Australian astronaut to go into space after government encouragement

Fleet Space, Centauri 3 launched into orbit on Tuesday, March 23. Photo: RocketLab

The federal government has asked the national space agency to embark on a mission to send an Australian astronaut into space, and also announced an additional $65 million in industry funding to bring local technology “into space earlier”.

On Friday, Prime Minister Scott Morrison released a statement saying his government was increasing investment to develop the space sector. The money would be spent developing cutting-edge technology and creating jobs, he said, pointing out that $800 million had been spent since 2018 to triple the size of Australia’s space sector.

The Australian Space Agency has also been tasked with international partners to return an Australian astronaut to space.

“The journey to send an Australian into space means a serious investment in local jobs, local technology and local businesses,” Morrison said.

“All of this means new technologies that make things simpler and safer, job opportunities that come from a booming industry, or technological advancements that can be applied in our daily lives,” he said. added, referring to the government’s goal of creating an additional 20,000 jobs. jobs in the space sector by 2030.

the Australian Space Agency will receive another funding allocation exceeding $32 million to provide spaceflight and services. Some of that money will go towards a new “flight qualification,” which will certify the technology’s transition from the lab to space, and a $3.5 million national student space challenge to send payloads into orbit. .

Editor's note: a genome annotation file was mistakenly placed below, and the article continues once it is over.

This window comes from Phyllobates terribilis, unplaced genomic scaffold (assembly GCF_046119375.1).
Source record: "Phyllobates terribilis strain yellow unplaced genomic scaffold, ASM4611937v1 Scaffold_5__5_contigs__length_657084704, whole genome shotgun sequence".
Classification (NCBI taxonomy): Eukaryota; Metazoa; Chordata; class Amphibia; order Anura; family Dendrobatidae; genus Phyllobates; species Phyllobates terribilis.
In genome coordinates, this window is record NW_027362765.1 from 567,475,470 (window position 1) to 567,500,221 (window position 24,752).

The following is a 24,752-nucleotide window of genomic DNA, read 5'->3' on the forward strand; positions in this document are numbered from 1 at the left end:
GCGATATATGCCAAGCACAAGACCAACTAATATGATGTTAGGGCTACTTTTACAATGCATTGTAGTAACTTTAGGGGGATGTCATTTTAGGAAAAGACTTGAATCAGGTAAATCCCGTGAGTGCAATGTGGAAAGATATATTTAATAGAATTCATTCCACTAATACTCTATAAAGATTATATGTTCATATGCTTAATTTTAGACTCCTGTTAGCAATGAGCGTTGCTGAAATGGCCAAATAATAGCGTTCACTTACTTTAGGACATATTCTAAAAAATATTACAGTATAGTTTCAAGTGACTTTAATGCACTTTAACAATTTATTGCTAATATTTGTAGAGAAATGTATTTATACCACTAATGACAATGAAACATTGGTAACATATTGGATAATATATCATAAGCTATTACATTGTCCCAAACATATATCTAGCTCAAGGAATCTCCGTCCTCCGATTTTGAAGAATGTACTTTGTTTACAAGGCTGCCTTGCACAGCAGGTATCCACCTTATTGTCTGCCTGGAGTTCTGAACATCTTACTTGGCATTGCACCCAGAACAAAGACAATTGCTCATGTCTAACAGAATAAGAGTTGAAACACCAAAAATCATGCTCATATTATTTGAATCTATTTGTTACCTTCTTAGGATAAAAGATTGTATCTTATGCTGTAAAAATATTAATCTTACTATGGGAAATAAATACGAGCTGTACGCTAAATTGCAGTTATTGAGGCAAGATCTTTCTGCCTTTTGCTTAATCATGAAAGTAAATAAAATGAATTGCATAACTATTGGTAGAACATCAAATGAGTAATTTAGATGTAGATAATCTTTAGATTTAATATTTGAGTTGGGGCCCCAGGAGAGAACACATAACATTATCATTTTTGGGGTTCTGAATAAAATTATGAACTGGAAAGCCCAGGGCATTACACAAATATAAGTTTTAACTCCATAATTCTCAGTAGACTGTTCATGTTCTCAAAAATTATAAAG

According to the head of the space agency Enrico Palermo, the gaps in the local sector would be filled by the government program for accelerated access to space. In particular, he said the money would support initiatives to get new products into space faster.

“This co-investment in spaceport development clearly shows Australia’s intentions – we want to become a launch nation of choice to attract new private sector investment,” Palermo said.

“We are already a desirable launch location thanks to a range of factors, including our unique geographic perspective and political stability – this investment will cement that reputation.”

The development of three new or existing spaceports will also benefit from more than $32 million in government co-investment.

Science and Technology Minister Melissa Price said she hoped government money would boost business capabilities and improve access to global supply chains.

“Investments through the Australian Space Agency and prioritization of the space sector through our modern manufacturing strategy and the Australian Economic Accelerator [sic] are an investment in the future of all Australians,” Price said.

South Australian Prime Minister Steven Marshall acknowledged the funding announcement was part of the federal government’s election campaign. He welcomed the boost given to the industry in his state and said that 1,600 jobs in the space sector had already been created in South Africa.

“Today’s announcement is going to see that number take off,” Marshall said.

“This sector is becoming gangbuster and that means our young South Australians can have rewarding careers in the space sector here without having to move from state to state or overseas,” a- he declared.

South Australia is home to the Space Discovery Centre, Mission Control, the Australian Space Agency, the Australian Space Park and over 90 space-related businesses.

This article was first published by Mandarin.

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